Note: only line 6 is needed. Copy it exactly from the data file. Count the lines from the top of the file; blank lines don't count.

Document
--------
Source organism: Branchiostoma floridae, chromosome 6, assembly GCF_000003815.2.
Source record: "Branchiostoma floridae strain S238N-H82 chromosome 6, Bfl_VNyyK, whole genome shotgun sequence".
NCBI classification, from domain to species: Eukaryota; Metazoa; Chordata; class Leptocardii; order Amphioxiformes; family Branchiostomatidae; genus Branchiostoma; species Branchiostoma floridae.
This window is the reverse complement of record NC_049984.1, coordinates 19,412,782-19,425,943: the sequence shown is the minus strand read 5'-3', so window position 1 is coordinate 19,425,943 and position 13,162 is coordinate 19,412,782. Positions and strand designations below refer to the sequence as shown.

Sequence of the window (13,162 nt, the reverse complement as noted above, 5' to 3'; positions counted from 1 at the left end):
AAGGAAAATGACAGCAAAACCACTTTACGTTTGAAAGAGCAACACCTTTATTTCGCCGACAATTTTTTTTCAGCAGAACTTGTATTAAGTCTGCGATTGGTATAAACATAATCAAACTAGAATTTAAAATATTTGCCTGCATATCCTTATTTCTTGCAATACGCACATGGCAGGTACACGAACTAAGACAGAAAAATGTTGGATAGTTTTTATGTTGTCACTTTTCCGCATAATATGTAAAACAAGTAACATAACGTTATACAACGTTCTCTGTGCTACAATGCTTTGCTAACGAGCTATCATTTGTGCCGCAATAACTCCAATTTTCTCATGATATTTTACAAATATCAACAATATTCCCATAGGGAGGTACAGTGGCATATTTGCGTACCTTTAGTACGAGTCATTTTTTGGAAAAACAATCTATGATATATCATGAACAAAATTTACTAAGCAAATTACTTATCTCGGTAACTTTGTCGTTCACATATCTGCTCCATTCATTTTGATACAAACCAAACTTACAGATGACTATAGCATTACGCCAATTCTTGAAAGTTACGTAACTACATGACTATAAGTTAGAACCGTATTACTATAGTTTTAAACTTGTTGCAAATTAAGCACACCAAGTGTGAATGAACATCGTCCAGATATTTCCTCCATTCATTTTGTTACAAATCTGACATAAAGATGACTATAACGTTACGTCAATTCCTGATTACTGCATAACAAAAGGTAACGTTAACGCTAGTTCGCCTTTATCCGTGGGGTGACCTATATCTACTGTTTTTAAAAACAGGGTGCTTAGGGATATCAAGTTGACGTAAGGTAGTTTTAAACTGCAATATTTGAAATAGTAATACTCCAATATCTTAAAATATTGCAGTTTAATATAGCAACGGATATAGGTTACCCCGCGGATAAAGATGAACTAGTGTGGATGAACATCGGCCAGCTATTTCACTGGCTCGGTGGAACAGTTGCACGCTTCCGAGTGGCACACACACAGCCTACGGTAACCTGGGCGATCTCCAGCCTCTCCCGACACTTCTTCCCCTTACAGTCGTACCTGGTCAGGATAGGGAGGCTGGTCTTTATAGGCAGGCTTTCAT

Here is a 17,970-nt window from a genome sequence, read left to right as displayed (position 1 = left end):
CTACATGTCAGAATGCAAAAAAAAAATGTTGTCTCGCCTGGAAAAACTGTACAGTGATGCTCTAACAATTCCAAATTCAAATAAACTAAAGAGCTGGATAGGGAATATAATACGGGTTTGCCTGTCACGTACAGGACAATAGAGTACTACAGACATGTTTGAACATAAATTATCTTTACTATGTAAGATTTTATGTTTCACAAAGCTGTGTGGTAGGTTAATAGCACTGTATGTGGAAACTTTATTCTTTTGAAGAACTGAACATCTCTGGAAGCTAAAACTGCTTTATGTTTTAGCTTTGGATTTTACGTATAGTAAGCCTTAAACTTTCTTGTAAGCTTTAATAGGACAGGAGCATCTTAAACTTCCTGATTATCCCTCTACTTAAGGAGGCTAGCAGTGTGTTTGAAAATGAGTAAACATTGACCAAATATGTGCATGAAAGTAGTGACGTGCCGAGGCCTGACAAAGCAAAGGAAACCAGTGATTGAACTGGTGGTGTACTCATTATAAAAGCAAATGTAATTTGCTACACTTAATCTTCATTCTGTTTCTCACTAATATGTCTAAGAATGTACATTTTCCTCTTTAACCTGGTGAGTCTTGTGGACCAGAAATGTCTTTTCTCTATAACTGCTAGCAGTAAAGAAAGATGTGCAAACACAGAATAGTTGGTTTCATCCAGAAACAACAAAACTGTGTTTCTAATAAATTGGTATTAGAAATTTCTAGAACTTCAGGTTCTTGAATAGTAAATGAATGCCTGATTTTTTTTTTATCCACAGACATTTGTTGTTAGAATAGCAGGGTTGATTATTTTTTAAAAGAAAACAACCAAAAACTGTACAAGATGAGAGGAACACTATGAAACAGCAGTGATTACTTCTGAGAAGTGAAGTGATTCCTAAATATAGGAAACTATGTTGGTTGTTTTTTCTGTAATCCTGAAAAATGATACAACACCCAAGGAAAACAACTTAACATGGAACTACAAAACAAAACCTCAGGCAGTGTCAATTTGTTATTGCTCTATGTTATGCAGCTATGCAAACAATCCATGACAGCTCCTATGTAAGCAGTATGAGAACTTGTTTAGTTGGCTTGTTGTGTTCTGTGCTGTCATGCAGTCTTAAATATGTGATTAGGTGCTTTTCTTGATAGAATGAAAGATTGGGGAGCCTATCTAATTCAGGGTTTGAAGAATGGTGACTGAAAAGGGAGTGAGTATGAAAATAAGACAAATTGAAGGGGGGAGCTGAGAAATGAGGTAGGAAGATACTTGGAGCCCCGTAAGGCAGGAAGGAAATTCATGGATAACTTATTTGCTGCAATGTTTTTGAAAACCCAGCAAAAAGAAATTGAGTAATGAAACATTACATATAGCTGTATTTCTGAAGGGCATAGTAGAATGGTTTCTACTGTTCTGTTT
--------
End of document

AAGGAAAATGACAGCAAAACCACTTTACGTTTGAAAGAGCAACACCTTTATTTCGCCGACAATTTTTTTTCAGCAGAACTTGTATTAAGTCTGCGATTGGTATAAACATAATCAAACTAGAATTTAAAATATTTGCCTGCATATCCTTATTTCTTGCAATACGCACATGGCAGGTACACGAACTAAGACAGAAAAATGTTGGATAGTTTTTATGTTGTCACTTTTCCGCATAATATGTAAAACAAGTAACATAACGTTATACAACGTTCTCTGTGCTACAATGCTTTGCTAACGAGCTATCATTTGTGCCGCAATAACTCCAATTTTCTCATGATATTTTACAAATATCAACAATATTCCCATAGGGAGGTACAGTGGCATATTTGCGTACCTTTAGTACGAGTCATTTTTTGGAAAAACAATCTATGATATATCATGAACAAAATTTACTAAGCAAATTACTTATCTCGGTAACTTTGTCGTTCACATATCTGCTCCATTCATTTTGATACAAACCAAACTTACAGATGACTATAGCATTACGCCAATTCTTGAAAGTTACGTAACTACATGACTATAAGTTAGAACCGTATTACTATAGTTTTAAACTTGTTGCAAATTAAGCACACCAAGTGTGAATGAACATCGTCCAGATATTTCCTCCATTCATTTTGTTACAAATCTGACATAAAGATGACTATAACGTTACGTCAATTCCTGATTACTGCATAACAAAAGGTAACGTTAACGCTAGTTCGCCTTTATCCGTGGGGTGACCTATATCTACTGTTTTTAAAAACAGGGTGCTTAGGGATATCAAGTTGACGTAAGGTAGTTTTAAACTGCAATATTTGAAATAGTAATACTCCAATATCTTAAAATATTGCAGTTTAATATAGCAACGGATATAGGTTACCCCGCGGATAAAGATGAACTAGTGTGGATGAACATCGGCCAGCTATTTCACTGGCTCGGTGGAACAGTTGCACGCTTCCGAGTGGCACACACACAGCCTACGGTAACCTGGGCGATCTCCAGCCTCTCCCGACACTTCTTCCCCTTACAGTCGTACCTGGTCAGGATAGGGAGGCTGGTCTTTATAGGCAGGCTTTCAT